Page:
“When Satan declared to Christ, The kingdom and glory of the world are delivered unto me, and to whomsoever I will I give it, he stated what was true only in part, and he declared it to serve his own purpose of deception. Satan's dominion was that wrested from Adam, but Adam was the viceregent of the Creator. His was not an independent rule. The earth is God's, and He has committed all things to His Son. Adam was to reign subject to Christ. When Adam betrayed his sovereignty into Satan's hands, Christ still remained the rightful King. . . .


“When the tempter offered to Christ the kingdom and glory of the world, he was proposing that Christ should yield up the real kingship of the world, and hold dominion subject to Satan. . . . 

“By the one who had revolted in heaven the kingdoms of this world were offered Christ, to buy His homage to the principles of evil; but He would not be bought; He had come to establish a kingdom of righteousness, and He would not abandon His purpose” (DA 129-130).

 

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Marian Davis “not only improved Mrs. White’s English usage but also played a very significant role in deleting a large amount of original material dealing with the spiritual significance of events and adding additional material from Wylie [a Protestant historian]” (Donald R. McAdams, “Shifting Views of Inspiration: Ellen G. White Studies in the 1970s,” Spectrum, Mar. 1980, p. 34; http://spectrummagazine.org/files/archive/archive06-10/10-4mcadams.pdf).

 

“Her copyists have been conscientious people and were faithful in following her instructions, that no change of thought and no additional thought should be brought into the work by them.  And that there might not be any error through their misunderstanding of the manuscript or any change of thought through their grammatical corrections, she has faithfully examined the manuscripts again, and when the presentation was satisfactory to her, she gave it her approval . . . .” (W. C. White; qtd. in T. Housel Jemison, A Prophet Among You, p. 337)

 

Evaluation:

 

Three examples are offered here to show that Marian Davis was more than a compiler of Mrs. White’s books.  She was more than a grammar-checker.  Instead, she was utterly instrumental in the production of books such as The Desire of Ages.  While “compiling” DA, Marian was busy taking a class on the life of Christ, and it appears that she persuaded Ellen White to include several ideas that weren’t in the original manuscript.  The documentary evidence contradicts EGWs assertion: “But the reports that are circulated, that any of my helpers are permitted to add matter or change the meaning of the messages I write out, are not true” (1SM 50; 3SM 89).  If critics could access more of the relevant correspondence, it is likely that we would find more evidence of ghostwriting by Miss Davis and others.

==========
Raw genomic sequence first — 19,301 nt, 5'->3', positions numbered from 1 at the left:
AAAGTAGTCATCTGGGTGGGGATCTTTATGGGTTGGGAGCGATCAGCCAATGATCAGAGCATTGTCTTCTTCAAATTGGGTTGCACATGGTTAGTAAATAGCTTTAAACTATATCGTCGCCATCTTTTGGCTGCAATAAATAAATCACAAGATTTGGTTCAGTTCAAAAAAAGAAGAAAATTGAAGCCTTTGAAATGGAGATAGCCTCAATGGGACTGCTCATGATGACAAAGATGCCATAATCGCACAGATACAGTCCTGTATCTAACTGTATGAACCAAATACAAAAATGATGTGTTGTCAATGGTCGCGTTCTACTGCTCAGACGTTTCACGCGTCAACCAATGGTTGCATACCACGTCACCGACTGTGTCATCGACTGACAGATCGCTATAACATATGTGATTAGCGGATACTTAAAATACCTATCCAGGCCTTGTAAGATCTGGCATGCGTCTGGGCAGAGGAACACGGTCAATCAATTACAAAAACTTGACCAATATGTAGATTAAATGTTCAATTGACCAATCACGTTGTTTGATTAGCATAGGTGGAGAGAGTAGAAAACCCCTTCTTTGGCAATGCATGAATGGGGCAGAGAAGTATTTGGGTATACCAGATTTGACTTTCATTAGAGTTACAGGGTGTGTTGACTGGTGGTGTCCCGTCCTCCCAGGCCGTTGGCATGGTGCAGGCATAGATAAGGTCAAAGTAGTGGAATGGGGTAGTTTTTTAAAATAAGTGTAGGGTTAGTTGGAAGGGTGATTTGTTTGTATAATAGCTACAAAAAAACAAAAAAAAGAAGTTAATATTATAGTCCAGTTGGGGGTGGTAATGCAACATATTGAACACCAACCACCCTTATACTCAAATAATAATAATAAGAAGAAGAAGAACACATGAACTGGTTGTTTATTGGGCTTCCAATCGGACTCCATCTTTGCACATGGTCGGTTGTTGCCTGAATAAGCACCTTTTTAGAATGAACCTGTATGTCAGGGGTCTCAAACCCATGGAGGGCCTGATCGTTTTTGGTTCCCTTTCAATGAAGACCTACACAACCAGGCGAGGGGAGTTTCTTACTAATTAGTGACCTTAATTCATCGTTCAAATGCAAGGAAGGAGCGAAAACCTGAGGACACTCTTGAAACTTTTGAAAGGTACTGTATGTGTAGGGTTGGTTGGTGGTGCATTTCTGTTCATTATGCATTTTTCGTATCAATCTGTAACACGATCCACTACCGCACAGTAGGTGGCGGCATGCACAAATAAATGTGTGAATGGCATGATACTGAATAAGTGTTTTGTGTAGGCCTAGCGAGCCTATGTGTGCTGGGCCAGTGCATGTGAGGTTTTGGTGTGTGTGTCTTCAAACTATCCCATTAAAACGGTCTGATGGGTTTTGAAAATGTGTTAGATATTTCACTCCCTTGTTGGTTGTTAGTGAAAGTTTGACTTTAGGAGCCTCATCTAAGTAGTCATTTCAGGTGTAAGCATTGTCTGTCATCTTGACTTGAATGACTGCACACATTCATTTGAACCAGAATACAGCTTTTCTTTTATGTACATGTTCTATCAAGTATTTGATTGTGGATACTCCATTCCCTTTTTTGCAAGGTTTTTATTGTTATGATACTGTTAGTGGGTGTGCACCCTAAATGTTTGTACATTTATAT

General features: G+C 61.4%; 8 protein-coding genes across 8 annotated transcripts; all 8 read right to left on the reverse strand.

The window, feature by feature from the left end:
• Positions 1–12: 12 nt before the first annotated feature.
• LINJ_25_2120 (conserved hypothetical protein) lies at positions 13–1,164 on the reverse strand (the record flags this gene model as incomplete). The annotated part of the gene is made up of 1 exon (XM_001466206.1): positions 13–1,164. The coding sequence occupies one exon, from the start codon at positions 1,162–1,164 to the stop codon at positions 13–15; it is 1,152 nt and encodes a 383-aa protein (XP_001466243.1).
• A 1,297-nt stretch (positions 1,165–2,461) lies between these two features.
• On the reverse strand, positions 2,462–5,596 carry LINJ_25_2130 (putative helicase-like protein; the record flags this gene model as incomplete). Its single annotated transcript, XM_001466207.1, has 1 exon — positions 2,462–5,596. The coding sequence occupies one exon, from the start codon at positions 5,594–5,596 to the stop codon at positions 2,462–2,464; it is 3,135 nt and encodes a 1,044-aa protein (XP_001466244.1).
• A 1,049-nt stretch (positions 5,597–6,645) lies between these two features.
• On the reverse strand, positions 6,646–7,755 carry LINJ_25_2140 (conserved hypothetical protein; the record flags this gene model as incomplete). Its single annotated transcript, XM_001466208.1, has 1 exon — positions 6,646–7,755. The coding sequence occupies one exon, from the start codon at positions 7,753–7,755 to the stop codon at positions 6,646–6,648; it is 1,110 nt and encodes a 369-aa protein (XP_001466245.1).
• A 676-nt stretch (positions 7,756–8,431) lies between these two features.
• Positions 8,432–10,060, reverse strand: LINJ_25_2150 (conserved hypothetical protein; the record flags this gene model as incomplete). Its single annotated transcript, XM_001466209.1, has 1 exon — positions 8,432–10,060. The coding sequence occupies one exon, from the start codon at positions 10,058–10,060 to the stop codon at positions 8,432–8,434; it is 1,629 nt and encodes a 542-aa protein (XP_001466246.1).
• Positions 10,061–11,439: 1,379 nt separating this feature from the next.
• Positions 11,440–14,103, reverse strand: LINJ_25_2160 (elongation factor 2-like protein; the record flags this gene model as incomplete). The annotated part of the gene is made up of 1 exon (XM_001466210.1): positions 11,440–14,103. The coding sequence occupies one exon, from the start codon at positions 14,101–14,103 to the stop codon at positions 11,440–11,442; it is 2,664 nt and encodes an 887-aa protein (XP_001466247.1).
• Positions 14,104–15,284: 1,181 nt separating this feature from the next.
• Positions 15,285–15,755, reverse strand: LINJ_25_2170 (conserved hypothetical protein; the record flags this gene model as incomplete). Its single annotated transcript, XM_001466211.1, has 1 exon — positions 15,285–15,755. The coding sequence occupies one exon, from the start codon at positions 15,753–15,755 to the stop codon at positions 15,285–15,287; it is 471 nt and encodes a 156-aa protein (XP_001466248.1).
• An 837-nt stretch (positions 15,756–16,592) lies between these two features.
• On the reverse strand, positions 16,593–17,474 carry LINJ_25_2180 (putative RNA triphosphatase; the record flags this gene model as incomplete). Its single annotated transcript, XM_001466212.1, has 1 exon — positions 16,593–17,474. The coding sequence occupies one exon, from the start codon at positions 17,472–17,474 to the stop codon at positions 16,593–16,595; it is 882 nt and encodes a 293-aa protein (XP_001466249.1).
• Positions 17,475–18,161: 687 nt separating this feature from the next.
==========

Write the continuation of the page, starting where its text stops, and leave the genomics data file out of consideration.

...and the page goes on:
Thought Questions:

 

  1. Did Ellen White tell the truth about Marian’s role in bookmaking?
  2. Are Marian’s ideas part of EGWs revelation from God?
  3. If Marian’s suggestions were part of Mrs. White’s visions, and if she had divine help recalling the content of her visions, why did she apparently need Marian’s suggestions regarding content?
  4. How many people (such as Waggoner, Loughborough, and Davis) were encouraged to make changes in the content of Mrs. White’s revelations?
  5. Did any Bible prophets need human help with the content of their inspired writings?

 

Bible Texts:

 

“Many will say to me in that day, Lord, Lord, have we not prophesied in thy name? and in thy name cast out devils? and in thy name done many wonderful works?” (Matt. 7:22).


“Beloved, believe not every spirit, but try the spirits whether they are of God: because many false prophets are gone out into the world” (I John 4:1).


“And the word of the LORD came unto me, saying, Son of man, prophesy against the prophets of Israel that prophesy, and say thou unto them that prophesy out of their own hearts, Hear ye the word of the LORD; Thus saith the Lord GOD; Woe unto the foolish prophets, that follow their own spirit, and have seen nothing!  O Israel, thy prophets are like the foxes in the deserts. Ye have not gone up into the gaps, neither made up the hedge for the house of Israel to stand in the battle in the day of the LORD.  They have seen vanity and lying divination, saying, The LORD saith: and the LORD hath not sent them: and they have made others to hope that they would confirm the word.  Have ye not seen a vain vision, and have ye not spoken a lying divination, whereas ye say, The LORD saith it; albeit I have not spoken?  Therefore thus saith the Lord GOD; Because ye have spoken vanity, and seen lies, therefore, behold, I am against you, saith the Lord GOD.  And mine hand shall be upon the prophets that see vanity, and that divine lies . . . .” (Ezekiel 13:1-9).


“Trust ye not in lying words, saying, The temple of the LORD, The temple of the LORD, The temple of the LORD, are these.  For if ye throughly amend your ways and your doings; if ye throughly execute judgment between a man and his neighbour; If ye oppress not the stranger, the fatherless, and the widow, and shed not innocent blood in this place, neither walk after other gods to your hurt: Then will I cause you to dwell in this place, in the land that I gave to your fathers, for ever and ever.  Behold, ye trust in lying words, that cannot profit” (Jer. 7:4-8).


The lip of truth shall be established for ever: but a lying tongue is but for a moment” (Prov. 12:19).


Let the lying lips be put to silence; which speak grievous things proudly and contemptuously against the righteous” (Ps. 31:18).


Deliver my soul, O LORD, from lying lips, and from a deceitful tongue” (Ps. 120:2).


“But the fearful, and unbelieving, and the abominable, and murderers, and whoremongers, and sorcerers, and idolaters, and all liars, shall have their part in the lake which burneth with fire and brimstone: which is the second death” (Rev. 21:8).

 

For Further Study:

 

 

Continue on to Crucial Question #4:  Explanation of Sources

Go back to Crucial Question #2:  Use of Sources